Vote here, scrub here: Schools plan deep clean after polls close

In this file photo, a voter walks away from the voting booths at Henry W. Grady High School in Atlanta on July 24, 2018. (JASON GETZ/SPECIAL TO THE AJC)

In this file photo, a voter walks away from the voting booths at Henry W. Grady High School in Atlanta on July 24, 2018. (JASON GETZ/SPECIAL TO THE AJC)

Scores of metro Atlanta schools that will serve as Election Day polling sites are planning a deep clean afterward to curb the spread of the coronavirus.

Many districts will give students the day off Tuesday and then sanitize and disinfect spaces before they return.

The number of Fulton County Schools' facilities that will be used as polling locations has grown significantly since the June primary, when the elections board requested use of three dozen buildings. On Tuesday, 63 district sites will open to voters.

The additional locations are part of a push by Fulton election officials to add 91 more polling spots for Tuesday’s election. The goal is to reduce the number of voters at each site and shorten the long wait times that hampered the primary.

“We’ve got a lot of new schools, but we also have many, many other sites, lots of facilities around the county stepped up to be polling places for this election,” said county elections director Richard Barron.

Election Day is reserved as a professional development day in Fulton County Schools, and staffers have been told to work from home if possible, said spokesman Brian Noyes. He said custodians will clean and disinfect voting areas before students return to schools Wednesday.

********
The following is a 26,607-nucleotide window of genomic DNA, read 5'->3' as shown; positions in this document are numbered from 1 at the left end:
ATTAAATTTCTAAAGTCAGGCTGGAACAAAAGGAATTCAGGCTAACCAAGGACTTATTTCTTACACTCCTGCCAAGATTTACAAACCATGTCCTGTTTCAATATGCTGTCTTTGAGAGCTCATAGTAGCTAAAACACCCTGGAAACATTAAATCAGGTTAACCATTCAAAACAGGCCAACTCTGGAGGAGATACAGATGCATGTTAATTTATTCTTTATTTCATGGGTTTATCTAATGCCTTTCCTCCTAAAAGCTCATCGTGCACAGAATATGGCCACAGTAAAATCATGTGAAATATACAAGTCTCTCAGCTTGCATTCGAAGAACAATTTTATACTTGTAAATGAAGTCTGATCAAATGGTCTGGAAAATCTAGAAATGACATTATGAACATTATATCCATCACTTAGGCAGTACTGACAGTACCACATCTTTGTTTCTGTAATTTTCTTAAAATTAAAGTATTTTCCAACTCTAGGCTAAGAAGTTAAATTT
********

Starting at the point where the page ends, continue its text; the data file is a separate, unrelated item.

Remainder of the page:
An Atlanta Public Schools spokesman said the county’s elections department will pay to clean about 30 schools that will be used as voting sites. APS has not resumed in-person learning for students.

Nearly 50 Gwinnett County Public Schools will open as polling sites. Spokeswoman Sloan Roach said schools will try to hold voting in spaces such as cafeterias, gyms and media centers that are accessible from parking lots so people aren’t walking through classroom areas.

The district plans to have custodians come in early Wednesday morning to clean. The school system designated Election Day as a holiday for students and teachers.

Although Clayton County Public Schools' students are learning virtually, the district plans to send in a “strike team” to sanitize and disinfect more than 40 school-based polling sites immediately after the election.

A couple dozen Cobb County schools will serve as polling locations. Elections director Janine Eveler said poll workers will have cleaning supplies to wipe down areas throughout the day, but they won’t do deep cleaning.

Cobb students have Tuesday off. On Wednesdays, all students—even the ones who opted to return to in-person instruction— learn remotely to allow for midweek cleaning. That will continue the day after the election.